I added a few photos of me, and a few photos of my mother. Within a few hours, I had people asking to help me. Asking where my DNA results were posted to. Making connections and letting me know what those connections meant. I was really happy, and excited.
This month, I got my very own "search angel". A search angel is a person that helps you with your search and points you in the right direction, asks your contacts questions, and does what is needed to narrow your search down.
My search angel has been amazing. She has asked me questions and helped me on my search. By using my DNA information and my contacts through my DNA test, she has been able to create a family tree with me in it. She sent me an image and said "I think that this man is your father." I stared at that photo. I could see me in him, but for some reason, I didn't want to see the link when she told me that this man was deceased. It was like being gut punched. Shortly afterwards, a photo was sent to me that, if it turns out that he is my father, she is my half sibling.
We will know soon enough, but I am possibly on the path to knowing the other half of me.
Some of you have been following my nervousness and excitement about participating in the University of Michigan's DNA project, Genes for Good. You can look them up on Facebook. After you join Genes for Good, it is pretty straightforward to "earn" your test.
Take a week or so, answer some questions and then one day, you will have answered enough questions to be sent a "spit kit" in the mail.
From the time that I started on their website until the time that I got the spit kit was between one and three weeks. From the time that I sent it until I got an email saying it had been received was perhaps another week or two. After that, it was about 3-4 months until I got the results. Every single time that I get new DNA results, I now know that I get really giddy and it prompts me to do a lot more online research about the information that I have received. I have now completed two tests. One from Family Tree DNA and now, this one from Genes For Good. My results have a lot of similarities, of course, but they also offer a look at my current information differently.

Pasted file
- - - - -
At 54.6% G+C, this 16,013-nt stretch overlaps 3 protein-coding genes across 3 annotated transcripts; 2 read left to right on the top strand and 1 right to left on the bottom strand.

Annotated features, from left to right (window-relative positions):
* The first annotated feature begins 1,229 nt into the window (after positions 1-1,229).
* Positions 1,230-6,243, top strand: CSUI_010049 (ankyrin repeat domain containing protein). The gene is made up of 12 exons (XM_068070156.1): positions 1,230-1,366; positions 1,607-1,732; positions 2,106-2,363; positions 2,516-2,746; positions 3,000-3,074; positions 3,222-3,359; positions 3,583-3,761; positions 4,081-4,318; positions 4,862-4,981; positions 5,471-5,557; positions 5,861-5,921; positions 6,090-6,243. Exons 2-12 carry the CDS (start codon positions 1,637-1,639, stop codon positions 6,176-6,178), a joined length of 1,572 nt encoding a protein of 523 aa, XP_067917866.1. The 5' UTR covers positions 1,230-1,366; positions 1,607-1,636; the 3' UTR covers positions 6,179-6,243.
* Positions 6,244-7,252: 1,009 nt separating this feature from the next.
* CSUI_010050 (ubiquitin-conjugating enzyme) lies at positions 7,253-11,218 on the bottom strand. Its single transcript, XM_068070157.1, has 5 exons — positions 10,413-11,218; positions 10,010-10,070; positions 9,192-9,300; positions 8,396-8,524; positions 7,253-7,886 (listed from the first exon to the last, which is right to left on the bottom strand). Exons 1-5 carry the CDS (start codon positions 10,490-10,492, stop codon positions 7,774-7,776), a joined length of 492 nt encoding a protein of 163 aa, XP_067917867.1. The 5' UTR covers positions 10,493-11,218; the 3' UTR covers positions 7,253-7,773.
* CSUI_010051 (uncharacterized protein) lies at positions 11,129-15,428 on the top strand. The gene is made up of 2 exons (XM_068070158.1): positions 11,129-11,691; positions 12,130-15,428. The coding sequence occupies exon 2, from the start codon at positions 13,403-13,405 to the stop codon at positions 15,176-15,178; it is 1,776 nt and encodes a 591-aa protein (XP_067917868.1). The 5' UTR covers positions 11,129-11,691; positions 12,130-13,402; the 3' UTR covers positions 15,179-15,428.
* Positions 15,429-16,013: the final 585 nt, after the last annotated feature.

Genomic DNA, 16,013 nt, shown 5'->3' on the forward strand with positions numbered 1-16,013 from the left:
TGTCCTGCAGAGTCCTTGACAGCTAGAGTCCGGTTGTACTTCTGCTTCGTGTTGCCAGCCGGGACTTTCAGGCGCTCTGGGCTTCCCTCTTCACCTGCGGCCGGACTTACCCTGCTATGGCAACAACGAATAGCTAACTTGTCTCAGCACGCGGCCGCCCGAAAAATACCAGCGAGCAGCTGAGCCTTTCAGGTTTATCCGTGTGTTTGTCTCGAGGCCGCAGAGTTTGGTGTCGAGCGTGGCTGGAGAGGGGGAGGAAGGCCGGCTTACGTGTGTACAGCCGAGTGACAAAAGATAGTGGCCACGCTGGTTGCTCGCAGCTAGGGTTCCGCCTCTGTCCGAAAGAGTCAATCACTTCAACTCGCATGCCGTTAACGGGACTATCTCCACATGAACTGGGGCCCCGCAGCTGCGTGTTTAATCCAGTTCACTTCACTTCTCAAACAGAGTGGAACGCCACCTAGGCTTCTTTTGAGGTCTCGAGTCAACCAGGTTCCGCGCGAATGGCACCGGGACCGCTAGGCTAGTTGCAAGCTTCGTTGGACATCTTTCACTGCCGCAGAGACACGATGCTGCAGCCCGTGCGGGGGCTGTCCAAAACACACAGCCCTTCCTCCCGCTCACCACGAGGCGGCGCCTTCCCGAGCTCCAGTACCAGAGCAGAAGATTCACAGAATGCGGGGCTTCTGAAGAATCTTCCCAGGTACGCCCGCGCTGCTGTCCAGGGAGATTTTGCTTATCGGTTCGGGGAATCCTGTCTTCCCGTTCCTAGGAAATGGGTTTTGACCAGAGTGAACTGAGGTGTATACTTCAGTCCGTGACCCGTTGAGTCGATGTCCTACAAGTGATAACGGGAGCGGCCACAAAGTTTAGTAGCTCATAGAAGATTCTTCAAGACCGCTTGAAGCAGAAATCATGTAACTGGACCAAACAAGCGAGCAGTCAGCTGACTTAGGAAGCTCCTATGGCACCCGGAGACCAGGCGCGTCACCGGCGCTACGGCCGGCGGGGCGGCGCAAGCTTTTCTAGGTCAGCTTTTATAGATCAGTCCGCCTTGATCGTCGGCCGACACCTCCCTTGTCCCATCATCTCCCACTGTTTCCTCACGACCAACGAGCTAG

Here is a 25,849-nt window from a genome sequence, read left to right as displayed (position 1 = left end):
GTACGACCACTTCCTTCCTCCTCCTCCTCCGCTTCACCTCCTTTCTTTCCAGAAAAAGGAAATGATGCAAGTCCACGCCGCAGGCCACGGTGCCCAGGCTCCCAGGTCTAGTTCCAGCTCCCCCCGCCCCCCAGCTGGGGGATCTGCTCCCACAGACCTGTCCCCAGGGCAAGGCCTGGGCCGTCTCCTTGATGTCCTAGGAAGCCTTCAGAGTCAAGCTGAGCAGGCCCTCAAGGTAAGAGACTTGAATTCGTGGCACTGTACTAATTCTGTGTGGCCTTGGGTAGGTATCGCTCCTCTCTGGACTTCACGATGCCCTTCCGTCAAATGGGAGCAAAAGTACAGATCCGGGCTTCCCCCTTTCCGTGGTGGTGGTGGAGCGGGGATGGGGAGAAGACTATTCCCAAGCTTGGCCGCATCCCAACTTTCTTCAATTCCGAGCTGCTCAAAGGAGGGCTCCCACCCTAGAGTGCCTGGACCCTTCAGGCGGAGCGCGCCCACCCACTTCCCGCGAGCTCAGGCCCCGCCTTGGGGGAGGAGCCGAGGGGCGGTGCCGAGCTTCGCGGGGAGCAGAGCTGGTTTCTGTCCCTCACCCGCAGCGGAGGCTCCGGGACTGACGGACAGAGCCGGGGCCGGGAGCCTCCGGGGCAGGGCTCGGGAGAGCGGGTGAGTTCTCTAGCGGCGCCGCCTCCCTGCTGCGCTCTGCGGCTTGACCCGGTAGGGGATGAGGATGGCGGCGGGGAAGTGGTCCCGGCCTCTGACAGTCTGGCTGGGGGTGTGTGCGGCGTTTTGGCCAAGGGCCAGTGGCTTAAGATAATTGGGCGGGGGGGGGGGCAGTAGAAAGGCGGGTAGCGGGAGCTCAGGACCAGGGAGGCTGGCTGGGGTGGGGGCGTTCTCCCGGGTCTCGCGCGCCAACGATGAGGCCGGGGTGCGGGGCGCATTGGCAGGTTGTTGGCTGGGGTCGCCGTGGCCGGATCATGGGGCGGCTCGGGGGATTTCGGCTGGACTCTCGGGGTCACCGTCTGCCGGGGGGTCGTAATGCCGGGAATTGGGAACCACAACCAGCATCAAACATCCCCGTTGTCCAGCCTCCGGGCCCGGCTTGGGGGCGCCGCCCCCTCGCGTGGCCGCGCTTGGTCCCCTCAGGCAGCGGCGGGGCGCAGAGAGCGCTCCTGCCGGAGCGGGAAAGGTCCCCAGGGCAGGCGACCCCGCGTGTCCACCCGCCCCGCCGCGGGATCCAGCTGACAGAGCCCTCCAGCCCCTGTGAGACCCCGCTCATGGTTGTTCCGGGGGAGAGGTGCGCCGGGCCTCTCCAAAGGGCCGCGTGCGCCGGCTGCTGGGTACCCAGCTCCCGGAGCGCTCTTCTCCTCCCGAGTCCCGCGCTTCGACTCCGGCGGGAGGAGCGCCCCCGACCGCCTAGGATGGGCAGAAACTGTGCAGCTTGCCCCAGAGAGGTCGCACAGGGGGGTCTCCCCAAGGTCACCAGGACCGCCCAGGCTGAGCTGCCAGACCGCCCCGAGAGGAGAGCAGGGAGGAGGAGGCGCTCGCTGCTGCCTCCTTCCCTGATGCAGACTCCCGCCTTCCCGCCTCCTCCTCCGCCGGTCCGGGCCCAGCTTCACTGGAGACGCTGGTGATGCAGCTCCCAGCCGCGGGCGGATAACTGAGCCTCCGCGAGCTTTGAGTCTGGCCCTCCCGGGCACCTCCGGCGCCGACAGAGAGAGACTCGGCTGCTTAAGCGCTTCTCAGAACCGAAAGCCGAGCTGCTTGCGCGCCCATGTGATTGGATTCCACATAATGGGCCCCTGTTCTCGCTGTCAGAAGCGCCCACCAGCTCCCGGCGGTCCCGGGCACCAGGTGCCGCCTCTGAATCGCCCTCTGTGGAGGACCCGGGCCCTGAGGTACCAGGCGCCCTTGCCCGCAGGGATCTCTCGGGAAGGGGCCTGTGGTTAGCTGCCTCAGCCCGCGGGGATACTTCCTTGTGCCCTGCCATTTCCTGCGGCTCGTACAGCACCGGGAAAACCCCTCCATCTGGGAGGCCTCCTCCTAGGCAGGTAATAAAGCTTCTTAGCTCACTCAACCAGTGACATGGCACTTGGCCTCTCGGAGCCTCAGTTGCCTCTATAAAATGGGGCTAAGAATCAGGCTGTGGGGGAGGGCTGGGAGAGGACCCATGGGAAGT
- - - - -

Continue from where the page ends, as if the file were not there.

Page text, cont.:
I do not have family members to compare to on Genes for Good, and to my knowledge, there is no database at this time to link other participants to one another if they are related. I have written to Genes for Good for an answer and I will update this post as soon as I hear if there are plans for that in the future.
I love to do stuff for science when I can. Especially when it benefits me as well. (Selfish? Perhaps.)
Anyway, since becoming a DNA hound, I got an email from a friend of mine that is doing the Genes for Good project. This is through the University of Michigan at Ann Arbor.
To participate, you must go through Facebook. Participation is pretty easy. You fill out some quick and easy questionnaires about your health. Go back every day for the daily ones. After a week or less of doing this, you can qualify for a spit kit, so that they can have a look at your DNA. You test for free. They let you have your raw data via download, so you can do what you want with it. They will share information with you such as your personal ethnic/geographic range of descendants with you as a thank you for helping. If I did not term that well, hopefully, you know what I mean. They will give you an idea of where you came from.
I hope that if you are on Facebook, you will consider helping out with this project. I think it is awesome, and I am doing it.
The first I heard about it, I went to the link above, read all of the information and from there, followed the link to Facebook. You must give Facebook the permission to run the app. I said yes to everything and begin to answer the questions, it was fun, truthfully. After that, I did the dailies for a few days, and the I qualified for the spit kit, where they send the kit for your precious DNA. According to the site, it could be between 2-4 weeks to get here in the mail, but I will keep everyone updated. If I am not too excited, I will try and remember to make a video or at least take photos of the kit when it gets here.
If you do this, please let me know in the comments below!
I write a lot about genetic genealogy, family trees, DNA, and home life as well as the occasional product review. Comments? Email me at CocktailsAndSwagger@Hotmail.com